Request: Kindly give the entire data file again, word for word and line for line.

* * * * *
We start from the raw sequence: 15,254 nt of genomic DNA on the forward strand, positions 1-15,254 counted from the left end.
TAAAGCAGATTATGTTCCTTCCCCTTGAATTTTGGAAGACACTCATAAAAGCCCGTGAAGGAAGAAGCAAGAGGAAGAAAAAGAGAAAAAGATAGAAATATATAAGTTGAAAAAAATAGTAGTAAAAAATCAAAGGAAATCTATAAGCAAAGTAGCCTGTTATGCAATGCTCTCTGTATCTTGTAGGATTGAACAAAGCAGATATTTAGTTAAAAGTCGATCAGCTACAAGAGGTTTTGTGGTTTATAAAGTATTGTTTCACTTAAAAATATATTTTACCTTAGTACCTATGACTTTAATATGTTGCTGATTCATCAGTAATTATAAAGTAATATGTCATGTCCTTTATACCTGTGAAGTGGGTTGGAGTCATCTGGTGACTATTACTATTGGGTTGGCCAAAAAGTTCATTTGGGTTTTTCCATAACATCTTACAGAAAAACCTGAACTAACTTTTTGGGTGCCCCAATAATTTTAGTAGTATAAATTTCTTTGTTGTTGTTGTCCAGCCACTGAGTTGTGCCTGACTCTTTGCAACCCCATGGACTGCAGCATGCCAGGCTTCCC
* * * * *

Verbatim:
We start from the raw sequence: 15,254 nt of genomic DNA on the forward strand, positions 1-15,254 counted from the left end.
TAAAGCAGATTATGTTCCTTCCCCTTGAATTTTGGAAGACACTCATAAAAGCCCGTGAAGGAAGAAGCAAGAGGAAGAAAAAGAGAAAAAGATAGAAATATATAAGTTGAAAAAAATAGTAGTAAAAAATCAAAGGAAATCTATAAGCAAAGTAGCCTGTTATGCAATGCTCTCTGTATCTTGTAGGATTGAACAAAGCAGATATTTAGTTAAAAGTCGATCAGCTACAAGAGGTTTTGTGGTTTATAAAGTATTGTTTCACTTAAAAATATATTTTACCTTAGTACCTATGACTTTAATATGTTGCTGATTCATCAGTAATTATAAAGTAATATGTCATGTCCTTTATACCTGTGAAGTGGGTTGGAGTCATCTGGTGACTATTACTATTGGGTTGGCCAAAAAGTTCATTTGGGTTTTTCCATAACATCTTACAGAAAAACCTGAACTAACTTTTTGGGTGCCCCAATAATTTTAGTAGTATAAATTTCTTTGTTGTTGTTGTCCAGCCACTGAGTTGTGCCTGACTCTTTGCAACCCCATGGACTGCAGCATGCCAGGCTTCCC